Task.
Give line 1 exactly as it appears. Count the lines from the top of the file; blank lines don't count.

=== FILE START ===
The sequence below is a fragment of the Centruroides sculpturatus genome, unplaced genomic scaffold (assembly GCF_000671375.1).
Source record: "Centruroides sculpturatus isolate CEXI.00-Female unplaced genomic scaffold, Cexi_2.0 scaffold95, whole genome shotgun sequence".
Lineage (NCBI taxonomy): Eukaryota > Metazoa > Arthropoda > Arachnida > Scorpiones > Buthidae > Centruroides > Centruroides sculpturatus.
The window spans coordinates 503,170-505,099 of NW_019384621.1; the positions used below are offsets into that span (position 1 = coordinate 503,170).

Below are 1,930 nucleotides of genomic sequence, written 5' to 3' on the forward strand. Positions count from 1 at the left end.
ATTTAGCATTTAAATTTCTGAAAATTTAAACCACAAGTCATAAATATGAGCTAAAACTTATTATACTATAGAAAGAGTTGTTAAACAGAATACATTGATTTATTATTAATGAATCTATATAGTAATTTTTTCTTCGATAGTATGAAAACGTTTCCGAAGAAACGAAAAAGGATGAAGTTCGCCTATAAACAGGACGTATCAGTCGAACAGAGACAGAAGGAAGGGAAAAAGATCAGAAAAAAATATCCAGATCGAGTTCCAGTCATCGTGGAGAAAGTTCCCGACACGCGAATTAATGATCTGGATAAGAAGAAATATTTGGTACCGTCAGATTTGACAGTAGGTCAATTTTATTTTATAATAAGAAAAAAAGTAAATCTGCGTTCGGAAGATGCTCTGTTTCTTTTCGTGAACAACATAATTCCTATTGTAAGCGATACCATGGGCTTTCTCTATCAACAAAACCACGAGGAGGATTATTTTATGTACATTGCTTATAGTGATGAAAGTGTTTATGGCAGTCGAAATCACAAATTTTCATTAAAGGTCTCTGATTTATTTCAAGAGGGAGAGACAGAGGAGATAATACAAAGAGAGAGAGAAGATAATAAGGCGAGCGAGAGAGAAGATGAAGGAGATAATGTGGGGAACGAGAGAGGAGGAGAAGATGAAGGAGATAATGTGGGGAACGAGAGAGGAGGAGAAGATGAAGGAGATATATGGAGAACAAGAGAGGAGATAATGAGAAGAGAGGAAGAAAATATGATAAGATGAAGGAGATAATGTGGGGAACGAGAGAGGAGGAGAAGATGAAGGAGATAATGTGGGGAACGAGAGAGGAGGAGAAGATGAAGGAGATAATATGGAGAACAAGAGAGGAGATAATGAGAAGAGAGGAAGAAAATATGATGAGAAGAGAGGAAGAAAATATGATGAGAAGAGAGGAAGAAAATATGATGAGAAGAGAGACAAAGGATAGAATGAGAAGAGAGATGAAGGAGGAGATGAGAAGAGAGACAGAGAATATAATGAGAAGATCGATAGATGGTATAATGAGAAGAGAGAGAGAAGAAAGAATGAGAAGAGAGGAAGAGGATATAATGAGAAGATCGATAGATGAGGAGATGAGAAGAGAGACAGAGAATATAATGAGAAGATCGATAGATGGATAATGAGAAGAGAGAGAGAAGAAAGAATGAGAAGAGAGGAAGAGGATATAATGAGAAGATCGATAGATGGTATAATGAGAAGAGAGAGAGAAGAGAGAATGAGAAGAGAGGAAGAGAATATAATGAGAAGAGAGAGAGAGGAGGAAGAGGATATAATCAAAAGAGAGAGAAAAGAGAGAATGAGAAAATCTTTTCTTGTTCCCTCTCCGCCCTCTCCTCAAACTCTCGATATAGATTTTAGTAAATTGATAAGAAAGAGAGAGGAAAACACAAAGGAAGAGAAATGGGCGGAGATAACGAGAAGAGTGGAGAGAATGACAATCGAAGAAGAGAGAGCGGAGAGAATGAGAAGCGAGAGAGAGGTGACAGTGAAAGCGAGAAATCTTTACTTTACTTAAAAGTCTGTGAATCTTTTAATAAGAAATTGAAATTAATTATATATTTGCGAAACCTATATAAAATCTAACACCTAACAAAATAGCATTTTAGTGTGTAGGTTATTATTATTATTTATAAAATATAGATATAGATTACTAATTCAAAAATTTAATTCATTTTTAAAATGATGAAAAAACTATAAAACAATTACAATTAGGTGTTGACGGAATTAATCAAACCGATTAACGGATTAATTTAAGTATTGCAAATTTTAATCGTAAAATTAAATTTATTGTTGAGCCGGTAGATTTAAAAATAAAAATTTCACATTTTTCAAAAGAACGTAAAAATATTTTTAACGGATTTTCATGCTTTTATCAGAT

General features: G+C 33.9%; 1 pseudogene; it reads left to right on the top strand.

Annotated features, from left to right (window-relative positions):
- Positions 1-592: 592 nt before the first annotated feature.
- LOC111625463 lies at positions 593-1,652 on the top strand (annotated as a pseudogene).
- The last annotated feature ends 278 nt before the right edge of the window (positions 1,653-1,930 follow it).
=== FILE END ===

The sequence below is a fragment of the Centruroides sculpturatus genome, unplaced genomic scaffold (assembly GCF_000671375.1).